[C++-sig] [Boost.Python v3] Features and Scope

Jim Bosch talljimbo at gmail.com
Tue Aug 30 19:42:49 CEST 2011

On 08/30/2011 01:26 AM, Hans Meine wrote:
> Am Dienstag, 30. August 2011, 08:42:53 schrieb Jim Bosch:
>> I don't see how having a global registry makes things any worse from an
>> ODR perspective.  It seems like it's mostly just the same "where do
>> templates get instantiated" problem that compilers and linkers always
>> have to deal with.
> There is a big difference in the case that two separate extensions (want to)
> use different converters, though.
>> In other words, instantiating something like:
>> class_<  std::vector<int>  >
>> in two shared libraries doesn't seem any different from instantiating
>> something like:
>> std::vector<int>
>> in two shared libraries, and we basically always have to leave it up to
>> the compiler/linker to solve the latter.
> Here you assume that class_<  std::vector<int>  >(…) will generate the same code
> in both cases.  For std::vector<int>, this holds, but for
> class_<  std::vector<int>  >(…), the (…) part—which you left out—is crucial.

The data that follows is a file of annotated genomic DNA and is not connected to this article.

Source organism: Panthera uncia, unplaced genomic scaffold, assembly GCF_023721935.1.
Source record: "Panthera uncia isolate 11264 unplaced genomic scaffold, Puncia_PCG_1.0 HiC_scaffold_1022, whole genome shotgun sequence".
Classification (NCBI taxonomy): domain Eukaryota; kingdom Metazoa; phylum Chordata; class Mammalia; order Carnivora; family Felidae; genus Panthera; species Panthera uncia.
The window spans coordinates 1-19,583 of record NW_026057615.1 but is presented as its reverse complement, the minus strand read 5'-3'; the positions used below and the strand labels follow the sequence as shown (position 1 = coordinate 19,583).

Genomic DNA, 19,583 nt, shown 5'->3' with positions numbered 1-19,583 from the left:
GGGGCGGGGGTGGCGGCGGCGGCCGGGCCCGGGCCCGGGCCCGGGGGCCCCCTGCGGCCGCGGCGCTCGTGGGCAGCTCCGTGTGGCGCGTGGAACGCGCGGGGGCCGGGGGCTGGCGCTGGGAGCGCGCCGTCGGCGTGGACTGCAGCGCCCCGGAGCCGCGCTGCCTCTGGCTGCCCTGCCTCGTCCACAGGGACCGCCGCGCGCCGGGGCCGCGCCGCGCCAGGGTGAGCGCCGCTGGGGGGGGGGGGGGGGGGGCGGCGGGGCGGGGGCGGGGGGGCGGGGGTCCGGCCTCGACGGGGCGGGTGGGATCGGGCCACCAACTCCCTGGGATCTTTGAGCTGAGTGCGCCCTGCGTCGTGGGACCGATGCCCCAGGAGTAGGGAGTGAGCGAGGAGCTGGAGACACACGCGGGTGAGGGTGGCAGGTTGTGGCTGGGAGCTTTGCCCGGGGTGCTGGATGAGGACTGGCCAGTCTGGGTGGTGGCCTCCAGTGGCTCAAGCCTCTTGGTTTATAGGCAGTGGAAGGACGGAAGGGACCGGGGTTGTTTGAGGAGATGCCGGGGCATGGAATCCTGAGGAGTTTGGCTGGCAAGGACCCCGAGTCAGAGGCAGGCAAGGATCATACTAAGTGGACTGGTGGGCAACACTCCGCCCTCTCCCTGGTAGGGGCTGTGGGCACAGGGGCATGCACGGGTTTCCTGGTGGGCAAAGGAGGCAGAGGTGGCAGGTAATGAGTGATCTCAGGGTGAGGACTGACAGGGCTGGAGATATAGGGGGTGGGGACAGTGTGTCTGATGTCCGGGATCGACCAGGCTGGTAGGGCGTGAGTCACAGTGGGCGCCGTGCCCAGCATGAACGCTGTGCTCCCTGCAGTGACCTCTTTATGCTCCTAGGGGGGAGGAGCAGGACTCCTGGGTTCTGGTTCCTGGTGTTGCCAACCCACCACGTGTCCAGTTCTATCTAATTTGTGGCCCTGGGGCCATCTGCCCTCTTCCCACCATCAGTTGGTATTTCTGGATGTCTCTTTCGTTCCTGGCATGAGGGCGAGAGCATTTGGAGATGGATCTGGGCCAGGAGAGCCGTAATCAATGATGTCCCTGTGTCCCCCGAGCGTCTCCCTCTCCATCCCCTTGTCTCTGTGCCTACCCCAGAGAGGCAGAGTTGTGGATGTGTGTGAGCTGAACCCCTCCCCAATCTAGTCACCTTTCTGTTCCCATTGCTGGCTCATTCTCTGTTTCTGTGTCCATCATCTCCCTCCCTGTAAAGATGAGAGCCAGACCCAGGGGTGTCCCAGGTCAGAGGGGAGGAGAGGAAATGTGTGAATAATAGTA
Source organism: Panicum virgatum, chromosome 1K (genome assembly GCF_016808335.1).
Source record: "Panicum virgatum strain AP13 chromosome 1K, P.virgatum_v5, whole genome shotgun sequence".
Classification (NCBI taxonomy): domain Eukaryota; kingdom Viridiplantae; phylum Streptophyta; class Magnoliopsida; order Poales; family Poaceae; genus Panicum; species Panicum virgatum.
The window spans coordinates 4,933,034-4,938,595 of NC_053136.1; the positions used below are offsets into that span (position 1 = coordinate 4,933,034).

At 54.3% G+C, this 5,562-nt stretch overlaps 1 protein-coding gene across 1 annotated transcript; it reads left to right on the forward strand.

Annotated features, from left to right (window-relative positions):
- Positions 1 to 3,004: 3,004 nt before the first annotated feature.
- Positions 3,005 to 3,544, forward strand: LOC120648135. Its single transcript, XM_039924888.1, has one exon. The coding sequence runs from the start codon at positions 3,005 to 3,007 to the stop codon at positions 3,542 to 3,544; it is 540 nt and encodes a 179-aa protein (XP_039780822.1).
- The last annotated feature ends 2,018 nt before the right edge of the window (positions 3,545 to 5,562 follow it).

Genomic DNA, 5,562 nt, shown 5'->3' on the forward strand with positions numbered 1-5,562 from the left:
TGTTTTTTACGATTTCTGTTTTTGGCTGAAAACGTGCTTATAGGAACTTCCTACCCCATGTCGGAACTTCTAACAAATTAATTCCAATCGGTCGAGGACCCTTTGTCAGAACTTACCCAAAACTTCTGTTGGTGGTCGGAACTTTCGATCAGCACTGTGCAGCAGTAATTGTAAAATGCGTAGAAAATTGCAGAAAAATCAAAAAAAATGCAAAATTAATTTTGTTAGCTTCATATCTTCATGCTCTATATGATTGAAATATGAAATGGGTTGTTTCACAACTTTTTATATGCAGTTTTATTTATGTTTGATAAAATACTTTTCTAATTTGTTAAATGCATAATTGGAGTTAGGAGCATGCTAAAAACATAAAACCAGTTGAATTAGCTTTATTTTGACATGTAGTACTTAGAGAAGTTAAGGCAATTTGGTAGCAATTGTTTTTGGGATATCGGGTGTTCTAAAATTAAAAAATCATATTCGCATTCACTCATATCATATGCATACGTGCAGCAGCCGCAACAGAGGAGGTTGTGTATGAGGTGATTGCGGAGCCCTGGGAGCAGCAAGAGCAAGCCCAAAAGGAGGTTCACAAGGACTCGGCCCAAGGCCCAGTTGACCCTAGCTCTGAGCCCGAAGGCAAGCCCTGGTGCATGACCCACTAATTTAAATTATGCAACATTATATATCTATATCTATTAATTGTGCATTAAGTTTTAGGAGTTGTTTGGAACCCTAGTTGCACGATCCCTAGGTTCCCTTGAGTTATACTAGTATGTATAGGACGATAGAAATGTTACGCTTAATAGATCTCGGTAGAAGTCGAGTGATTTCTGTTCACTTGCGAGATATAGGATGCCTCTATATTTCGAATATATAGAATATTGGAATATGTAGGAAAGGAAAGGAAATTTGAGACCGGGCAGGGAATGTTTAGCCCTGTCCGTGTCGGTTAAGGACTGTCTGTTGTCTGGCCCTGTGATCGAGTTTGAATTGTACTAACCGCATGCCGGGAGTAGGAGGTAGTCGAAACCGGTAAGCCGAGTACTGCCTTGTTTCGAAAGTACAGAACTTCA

They aren't different as far as the One Definition Rule goes.  You're 
just passing different arguments to the constructor, not providing a 
different definition.  And I think that's true in both cases; sure, the 
class_ code is much more complex, but it's still perfectly legal C++, 
even across shared library boundaries.

> In practice, it happened to me with two extensions which did not even agree on
> the /type/ of converter (class_ vs. rvalue) for the same class
> (vigra::TinyVector, a small fixed-size vector).
> Although it would be nice to fix/allow this (local registries, which can still
> be imported/reused as a dependency), it /may/ be an even better fix to change
> the extensions and make them agree on the "optimal" converter.  (The obvious
> problem is of course the definition of "optimal" which may be different
> depending on the application.)  The problem with this is the very reason for
> the variety of std::vector converters out there (e.g. focusing on conversion
> to native Python types, conversion speed, or in-place
> writability/modifications).

I agree with all of the above, and these could all be solved by my 
proposal of having per-module registrations take precedence over gloal 
registrations.  Having a single optimal converter is clearly the best 
solution when such a thing exists, and we can anticipate the type, so 
adding more built-in converters too Boost.Python is part of the solution.

But this doesn't have anything to do with the One Definition Rule, and I 
still don't see that we're having any more problems in that regard than 
template libraries usually do.


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